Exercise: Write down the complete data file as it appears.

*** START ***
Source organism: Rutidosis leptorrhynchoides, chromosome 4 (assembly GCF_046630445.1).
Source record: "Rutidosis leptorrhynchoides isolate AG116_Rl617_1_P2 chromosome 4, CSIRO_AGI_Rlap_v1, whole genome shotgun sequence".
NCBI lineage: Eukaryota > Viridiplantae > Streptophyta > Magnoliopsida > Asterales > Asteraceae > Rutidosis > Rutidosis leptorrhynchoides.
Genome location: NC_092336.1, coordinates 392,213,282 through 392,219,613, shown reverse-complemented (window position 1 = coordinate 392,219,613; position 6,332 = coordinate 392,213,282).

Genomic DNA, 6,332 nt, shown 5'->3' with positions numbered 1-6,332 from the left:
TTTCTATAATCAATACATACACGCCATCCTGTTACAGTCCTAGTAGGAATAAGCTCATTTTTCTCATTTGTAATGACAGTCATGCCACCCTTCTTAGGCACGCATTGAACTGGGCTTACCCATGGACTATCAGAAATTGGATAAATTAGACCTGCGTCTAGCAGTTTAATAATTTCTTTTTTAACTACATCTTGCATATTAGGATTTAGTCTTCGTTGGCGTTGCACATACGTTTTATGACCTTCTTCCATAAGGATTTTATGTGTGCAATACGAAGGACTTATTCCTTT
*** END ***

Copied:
Source organism: Rutidosis leptorrhynchoides, chromosome 4 (assembly GCF_046630445.1).
Source record: "Rutidosis leptorrhynchoides isolate AG116_Rl617_1_P2 chromosome 4, CSIRO_AGI_Rlap_v1, whole genome shotgun sequence".
NCBI lineage: Eukaryota > Viridiplantae > Streptophyta > Magnoliopsida > Asterales > Asteraceae > Rutidosis > Rutidosis leptorrhynchoides.
Genome location: NC_092336.1, coordinates 392,213,282 through 392,219,613, shown reverse-complemented (window position 1 = coordinate 392,219,613; position 6,332 = coordinate 392,213,282).

Genomic DNA, 6,332 nt, shown 5'->3' with positions numbered 1-6,332 from the left:
TTTCTATAATCAATACATACACGCCATCCTGTTACAGTCCTAGTAGGAATAAGCTCATTTTTCTCATTTGTAATGACAGTCATGCCACCCTTCTTAGGCACGCATTGAACTGGGCTTACCCATGGACTATCAGAAATTGGATAAATTAGACCTGCGTCTAGCAGTTTAATAATTTCTTTTTTAACTACATCTTGCATATTAGGATTTAGTCTTCGTTGGCGTTGCACATACGTTTTATGACCTTCTTCCATAAGGATTTTATGTGTGCAATACGAAGGACTTATTCCTTT